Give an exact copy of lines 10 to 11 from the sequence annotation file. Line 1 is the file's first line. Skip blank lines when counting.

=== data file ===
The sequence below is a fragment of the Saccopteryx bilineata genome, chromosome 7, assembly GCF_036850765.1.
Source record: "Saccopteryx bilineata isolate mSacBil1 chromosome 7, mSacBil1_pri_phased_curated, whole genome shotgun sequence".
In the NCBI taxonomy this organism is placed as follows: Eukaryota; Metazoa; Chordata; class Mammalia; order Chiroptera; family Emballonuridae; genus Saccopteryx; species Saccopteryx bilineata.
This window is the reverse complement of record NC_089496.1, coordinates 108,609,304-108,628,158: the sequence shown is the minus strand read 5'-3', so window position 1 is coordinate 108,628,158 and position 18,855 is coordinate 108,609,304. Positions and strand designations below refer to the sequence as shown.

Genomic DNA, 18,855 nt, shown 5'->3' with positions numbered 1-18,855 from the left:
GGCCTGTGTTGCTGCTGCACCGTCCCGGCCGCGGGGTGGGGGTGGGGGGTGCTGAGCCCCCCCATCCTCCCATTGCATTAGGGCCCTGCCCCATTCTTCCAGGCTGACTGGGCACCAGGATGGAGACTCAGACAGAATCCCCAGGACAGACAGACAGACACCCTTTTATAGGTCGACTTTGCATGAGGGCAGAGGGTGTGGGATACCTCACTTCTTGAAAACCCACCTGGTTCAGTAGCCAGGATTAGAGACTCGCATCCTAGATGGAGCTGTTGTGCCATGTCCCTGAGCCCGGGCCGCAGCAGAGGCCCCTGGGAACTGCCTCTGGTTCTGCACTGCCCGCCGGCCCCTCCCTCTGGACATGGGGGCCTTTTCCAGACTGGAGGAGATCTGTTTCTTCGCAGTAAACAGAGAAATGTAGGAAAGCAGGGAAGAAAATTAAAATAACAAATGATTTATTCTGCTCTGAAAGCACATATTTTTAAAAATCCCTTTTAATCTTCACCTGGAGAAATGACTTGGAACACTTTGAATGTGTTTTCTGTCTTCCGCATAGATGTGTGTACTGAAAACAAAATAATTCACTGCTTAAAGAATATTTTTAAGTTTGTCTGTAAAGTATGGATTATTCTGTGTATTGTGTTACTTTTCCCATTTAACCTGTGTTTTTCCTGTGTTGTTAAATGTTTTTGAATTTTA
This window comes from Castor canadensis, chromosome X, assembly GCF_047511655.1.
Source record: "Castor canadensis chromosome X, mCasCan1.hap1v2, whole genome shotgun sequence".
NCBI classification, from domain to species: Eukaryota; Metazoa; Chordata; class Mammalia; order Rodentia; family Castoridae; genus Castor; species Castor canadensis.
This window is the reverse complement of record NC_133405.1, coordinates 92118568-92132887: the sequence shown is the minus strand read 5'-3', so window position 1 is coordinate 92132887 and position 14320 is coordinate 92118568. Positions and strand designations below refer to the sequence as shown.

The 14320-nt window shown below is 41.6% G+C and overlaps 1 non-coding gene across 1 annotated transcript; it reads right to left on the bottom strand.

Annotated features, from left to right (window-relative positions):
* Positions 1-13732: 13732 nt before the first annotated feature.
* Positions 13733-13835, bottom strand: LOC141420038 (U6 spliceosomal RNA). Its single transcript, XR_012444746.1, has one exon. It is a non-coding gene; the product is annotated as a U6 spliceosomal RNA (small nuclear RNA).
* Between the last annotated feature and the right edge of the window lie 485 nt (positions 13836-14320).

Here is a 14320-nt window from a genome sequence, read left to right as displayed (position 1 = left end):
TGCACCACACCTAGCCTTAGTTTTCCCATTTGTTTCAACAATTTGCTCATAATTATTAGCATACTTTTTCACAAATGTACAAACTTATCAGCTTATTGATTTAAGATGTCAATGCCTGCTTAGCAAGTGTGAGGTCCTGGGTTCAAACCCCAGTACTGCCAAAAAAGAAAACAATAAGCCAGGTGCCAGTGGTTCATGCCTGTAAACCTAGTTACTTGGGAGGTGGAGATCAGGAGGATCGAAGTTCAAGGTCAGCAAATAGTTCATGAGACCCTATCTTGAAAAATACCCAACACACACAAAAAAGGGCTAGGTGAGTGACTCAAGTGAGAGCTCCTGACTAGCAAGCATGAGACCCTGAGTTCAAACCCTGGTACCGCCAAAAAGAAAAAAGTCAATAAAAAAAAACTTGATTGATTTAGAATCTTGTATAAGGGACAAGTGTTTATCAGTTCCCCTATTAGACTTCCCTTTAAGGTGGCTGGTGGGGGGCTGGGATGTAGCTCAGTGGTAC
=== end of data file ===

This window is the reverse complement of record NC_133405.1, coordinates 92118568-92132887: the sequence shown is the minus strand read 5'-3', so window position 1 is coordinate 92132887 and position 14320 is coordinate 92118568. Positions and strand designations below refer to the sequence as shown.

The 14320-nt window shown below is 41.6% G+C and overlaps 1 non-coding gene across 1 annotated transcript; it reads right to left on the bottom strand.